If you are in a bad mood, get over your temptation to write about the source. Your copy is not a good listener. Neither are your readers. You will be surprised at how less they care about your life. Why should they? You are not Truman. The show will go on even after a water lorry mows you down. Remember, your readers want to be engaged with your content. Your state of mind is merely your concern. They want to relate to your perspectives, and to be exposed to new ones. Do not bore them with inane narratives such as why you are feeling lousy on one particular day. If you are emotionally wrought with dissonance, stick to taking notes. Set aside your fears about losing momentum on what can be interesting subject matter. It will come to you, in portions that matter, when you feel calmer. Do not spill out your emotions. Let them gently leak out.
Be patient – like a Crested Serpent Eagle that soars – with neither hesitance nor hastiness – until it spots a snake in the grass. Then, strike the right tone with deadly accuracy.
You can write anywhere. Inside a dingy bathroom at a highway motel. Or on a lawn chair – facing a river, with hills lording the ground below. There is no such thing as the right place. Just the right frame of mind. You can never be too distracted to write. Laziness is a writer’s true curse. Hence, write often, and with purpose. Make mistakes and learn from them. First, navigate your way through the lethargy of being choosy about the environment.
Be like a Black Kite – one of the most adaptive birds. They survive in a variety of terrains because they rely on their skills to adapt to the ecosystem. Harness yours as a writer to rise above your location preferences.
Treat anything you write with sanctity, no matter the medium or the audience. Refrain from using emoticons in your blogs and social media updates. The next era of hieroglyphics is not yet looking for goodwill ambassadors. You do not have to walk like an Egyptian. Go easy with those exclamation marks. Stop with the hyper-capitalization. There are words at your disposal. The English vocabulary is a gift that keeps on giving. Use it wisely. Each movement you make as a writer is sacred. You would never use a kissy face in an article to be contributed to a magazine of repute. Then, why do it all, irrespective of who gets to see it? There is always the comment section to rid yourself of the emoticon junkie itch.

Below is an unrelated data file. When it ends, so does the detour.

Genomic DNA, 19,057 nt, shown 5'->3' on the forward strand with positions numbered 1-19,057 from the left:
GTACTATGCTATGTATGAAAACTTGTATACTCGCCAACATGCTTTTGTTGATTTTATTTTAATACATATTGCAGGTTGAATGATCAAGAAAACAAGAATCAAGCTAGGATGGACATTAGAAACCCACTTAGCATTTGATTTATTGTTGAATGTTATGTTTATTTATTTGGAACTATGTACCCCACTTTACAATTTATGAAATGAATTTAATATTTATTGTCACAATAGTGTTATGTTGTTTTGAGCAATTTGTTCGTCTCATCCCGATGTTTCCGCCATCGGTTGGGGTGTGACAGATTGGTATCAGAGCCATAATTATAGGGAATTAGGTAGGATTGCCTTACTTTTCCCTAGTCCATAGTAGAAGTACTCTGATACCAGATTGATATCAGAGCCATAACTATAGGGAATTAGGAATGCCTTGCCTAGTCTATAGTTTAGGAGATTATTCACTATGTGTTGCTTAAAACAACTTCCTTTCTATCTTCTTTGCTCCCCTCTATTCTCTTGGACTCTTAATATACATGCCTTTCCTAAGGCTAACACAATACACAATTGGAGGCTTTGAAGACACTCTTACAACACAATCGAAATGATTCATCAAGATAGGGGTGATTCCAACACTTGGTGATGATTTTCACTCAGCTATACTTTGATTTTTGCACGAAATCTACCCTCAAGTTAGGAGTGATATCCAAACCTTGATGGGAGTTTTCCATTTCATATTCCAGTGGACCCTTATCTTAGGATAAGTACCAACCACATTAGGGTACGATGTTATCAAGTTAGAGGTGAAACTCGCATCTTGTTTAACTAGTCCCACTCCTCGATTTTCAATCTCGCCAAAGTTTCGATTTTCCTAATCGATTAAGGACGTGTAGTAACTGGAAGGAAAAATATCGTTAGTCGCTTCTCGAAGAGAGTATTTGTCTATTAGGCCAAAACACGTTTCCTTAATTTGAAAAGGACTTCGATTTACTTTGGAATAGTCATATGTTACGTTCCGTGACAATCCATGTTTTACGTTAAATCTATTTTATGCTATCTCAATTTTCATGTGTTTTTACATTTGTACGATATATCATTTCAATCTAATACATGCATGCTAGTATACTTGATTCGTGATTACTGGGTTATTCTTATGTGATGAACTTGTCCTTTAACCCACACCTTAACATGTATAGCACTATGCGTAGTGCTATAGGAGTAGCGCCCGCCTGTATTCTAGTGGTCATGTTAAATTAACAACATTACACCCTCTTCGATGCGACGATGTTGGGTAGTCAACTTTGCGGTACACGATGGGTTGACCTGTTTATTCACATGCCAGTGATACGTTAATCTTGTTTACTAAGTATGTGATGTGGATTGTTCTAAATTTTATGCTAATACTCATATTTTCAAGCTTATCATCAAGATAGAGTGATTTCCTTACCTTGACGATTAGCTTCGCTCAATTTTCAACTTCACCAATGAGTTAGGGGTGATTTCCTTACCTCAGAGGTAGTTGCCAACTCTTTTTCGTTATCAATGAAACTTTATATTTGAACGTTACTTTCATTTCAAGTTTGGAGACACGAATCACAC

Be like a Sparrowhawk and explore your commitment to words. Also known as the Shikra, it is a shy small-sized raptor that takes down birds in mid-air. It uses every action to its advantage. So, waste not an ounce of your energy in exercising a casual attitude towards your craft.
Phrase things as they are instead of what you want them to be. Wasteful adjectives can diminish the quality of content. Save the over-the-top sentiments for impressing bibliophiles on Tinder. Ask yourself – was the weather “amazing”? Was watching that movie an “awe-inspiring” experience? Were you “heartbroken” or just “annoyed”? Readers have meta-experiences with your words. They walk in your shoes. When you exaggerate reality, you distort it. Both you and the reader are likely to lose sight of the big picture.
Writing allows you to flex your creative muscles. But without a line of vision or a plan of attack – you end up wildly swinging. Readers may wonder if you are role-playing Shakespeare in love. Everybody secretly dislikes Shakespeare. That is not an exaggeration.
Be focused, like the Common Kestrel, on getting through to the reader. It has one of the highest success rates in surviving the indiscriminate use of pesticides that affect other raptors. Regurgitate the drama and replenish your content with honesty and simplicity.